Urban Grid planning large solar farm near Stephens City

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solar farm

By Randy Arrington

LURAY, June 9 — The energy company that proposed two solar farms in Page County just received support from the Frederick County Planning Commission to build a large solar facility near Stephens City.

On June 3, Frederick County planners voted unanimously to recommend approval of a conditional use permit application submitted by Richmond-based Urban Grid on behalf of Foxglove Solar LLC of Stevensville, Md., according to a June 5 report in The Winchester Star.

When Urban Grid presented proposals in Page County in 2019, they submitted plans for a 100-megawatt solar farm on 559 acres north of Luray under the corporate name of Cape Solar LLC; a 20-megawatt solar farm on about 340 acres along Dam Acres Road near Stanley was submitted under the name of Dogwood Solar LLC.

While Cape Solar was voted down in a 3-3 vote of the Page County Board of Supervisors, Dogwood Solar received approval last year by a 4-2 vote. Members of the Page County Planning Commission voted 6-4 to recommend denial of both projects.

Cape Solar, the larger of the two solar farms, was projected to generate power for about 25,000 households in the Mid-Atlantic region during peak output.

The proposed solar farm near Stephens City would sit on 669 acres, but the solar panels, access roads, equipment, fencing and landscaping would only occupy about 370 acres, according to The Star. The site is projected to generate 140 million kilowatt hours of electricity per year, according to the report, enough to power more than 11,500 homes.

The electricity will be transferred to the adjacent 130-kilovolt power line and then to a regional power grid that serves 13 states and Washington, D.C.

If approved by the Frederick County Board of Supervisors, construction of the solar farm near Stephens City would begin next year and be completed in early 2022.

Last fall, Governor Ralph Northam laid out the state’s renewable energy goals at the Virginia Clean Energy Summit through “lead by example” targets:

  • Procure at least 30 percent of the electricity consumed by agencies and executive branch institutions from renewable energy sources by 2022;
  • Power 30 percent of Virginia’s total electric system with renewable energy by 2030;
  • Power 100 percent of the state’s electricity from carbon-free sources such as wind, nuclear and solar by 2050.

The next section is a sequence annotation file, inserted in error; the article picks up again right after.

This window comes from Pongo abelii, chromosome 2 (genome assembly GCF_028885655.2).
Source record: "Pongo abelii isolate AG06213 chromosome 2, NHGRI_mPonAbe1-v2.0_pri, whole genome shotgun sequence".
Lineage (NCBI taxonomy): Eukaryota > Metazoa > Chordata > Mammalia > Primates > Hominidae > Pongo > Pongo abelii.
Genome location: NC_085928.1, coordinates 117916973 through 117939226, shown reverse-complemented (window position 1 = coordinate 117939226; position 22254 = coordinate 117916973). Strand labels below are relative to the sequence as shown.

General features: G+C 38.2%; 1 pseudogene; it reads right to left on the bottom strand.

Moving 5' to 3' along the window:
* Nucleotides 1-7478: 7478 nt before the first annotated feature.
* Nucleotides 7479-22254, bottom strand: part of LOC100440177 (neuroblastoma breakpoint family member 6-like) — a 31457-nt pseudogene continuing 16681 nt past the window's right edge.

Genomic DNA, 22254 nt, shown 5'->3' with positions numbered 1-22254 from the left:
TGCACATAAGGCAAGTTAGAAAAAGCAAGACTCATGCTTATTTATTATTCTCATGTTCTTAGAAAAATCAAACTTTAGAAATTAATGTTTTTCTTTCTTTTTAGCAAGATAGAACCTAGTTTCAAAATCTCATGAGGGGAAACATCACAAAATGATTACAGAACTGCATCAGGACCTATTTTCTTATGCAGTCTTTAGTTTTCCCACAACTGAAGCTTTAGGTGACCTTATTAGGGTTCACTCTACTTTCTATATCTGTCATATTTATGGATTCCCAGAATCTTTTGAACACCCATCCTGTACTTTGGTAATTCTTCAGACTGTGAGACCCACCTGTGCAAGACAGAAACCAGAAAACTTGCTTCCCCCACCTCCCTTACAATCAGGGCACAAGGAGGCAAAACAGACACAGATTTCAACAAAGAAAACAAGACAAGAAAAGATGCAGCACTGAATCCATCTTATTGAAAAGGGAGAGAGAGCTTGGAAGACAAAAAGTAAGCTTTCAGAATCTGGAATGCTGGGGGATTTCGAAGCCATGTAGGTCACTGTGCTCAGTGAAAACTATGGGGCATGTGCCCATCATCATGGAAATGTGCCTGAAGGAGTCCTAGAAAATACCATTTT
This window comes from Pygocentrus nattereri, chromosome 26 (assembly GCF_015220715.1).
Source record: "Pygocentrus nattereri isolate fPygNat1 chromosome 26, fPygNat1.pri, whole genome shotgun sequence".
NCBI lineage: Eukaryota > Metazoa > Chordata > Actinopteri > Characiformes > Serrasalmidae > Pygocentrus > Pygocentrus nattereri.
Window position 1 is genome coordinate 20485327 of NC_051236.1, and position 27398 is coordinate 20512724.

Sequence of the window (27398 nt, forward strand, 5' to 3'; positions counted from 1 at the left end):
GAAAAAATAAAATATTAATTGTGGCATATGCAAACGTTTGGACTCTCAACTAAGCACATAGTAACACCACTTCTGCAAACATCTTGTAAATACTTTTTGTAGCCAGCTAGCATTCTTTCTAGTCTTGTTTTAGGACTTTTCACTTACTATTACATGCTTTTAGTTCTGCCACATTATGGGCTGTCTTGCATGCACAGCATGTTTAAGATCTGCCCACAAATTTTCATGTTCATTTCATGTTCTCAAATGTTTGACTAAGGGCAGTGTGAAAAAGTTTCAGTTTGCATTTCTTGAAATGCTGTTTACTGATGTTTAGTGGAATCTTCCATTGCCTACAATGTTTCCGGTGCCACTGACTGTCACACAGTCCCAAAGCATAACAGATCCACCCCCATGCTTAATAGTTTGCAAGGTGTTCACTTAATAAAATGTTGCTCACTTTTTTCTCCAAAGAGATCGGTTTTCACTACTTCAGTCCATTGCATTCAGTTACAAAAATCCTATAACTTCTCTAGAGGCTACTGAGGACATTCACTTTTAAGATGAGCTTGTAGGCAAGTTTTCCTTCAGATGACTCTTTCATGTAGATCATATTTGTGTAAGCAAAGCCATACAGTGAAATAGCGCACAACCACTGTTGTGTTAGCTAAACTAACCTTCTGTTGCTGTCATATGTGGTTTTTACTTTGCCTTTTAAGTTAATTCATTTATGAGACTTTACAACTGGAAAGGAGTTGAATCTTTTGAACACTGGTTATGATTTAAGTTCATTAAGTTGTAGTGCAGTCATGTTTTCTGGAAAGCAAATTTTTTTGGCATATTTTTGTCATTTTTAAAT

Recognizing the potential for future solar farm applications being submitted in Page County, the board of supervisors has tasked the county planning commission with developing guidelines for such facilities. However, those efforts have gotten bogged down in line-by-line debate at the subcommittee level — and supervisors are losing their patience.

“We just don’t want to hold everything else up,” Chairman Morgan Phenix said at the board’s May 19 meeting.

The county hired the Berkley Group as a consultant to help with drafting a solar ordinance, but the process has been slow — and then completed halted by the public shutdown that accompanied the COVID-19 pandemic.

“The committee does not feel comfortable not doing it in person because of the amount of detail,” county administrator Amity Moler told the supervisors last month. “The Berkley Group was supposed to come in April, but they canceled [because of COVID-19].”

On May 19, the need for the consultant’s help with other areas of the county code dealing with land use became evident and two requests from local business interests were handled in different ways.

“We could be stuck on solar for five years [working through a new ordinance],” Dist. 1 supervisor Keith Guzy said at the May meeting. “There are so many other things that need to be addressed as well.”

The board asked the county administrator to set up a meeting in the near future with the Page County Planning Commission and the Berkley Group to “reset the agenda” and priorities for the consultant.

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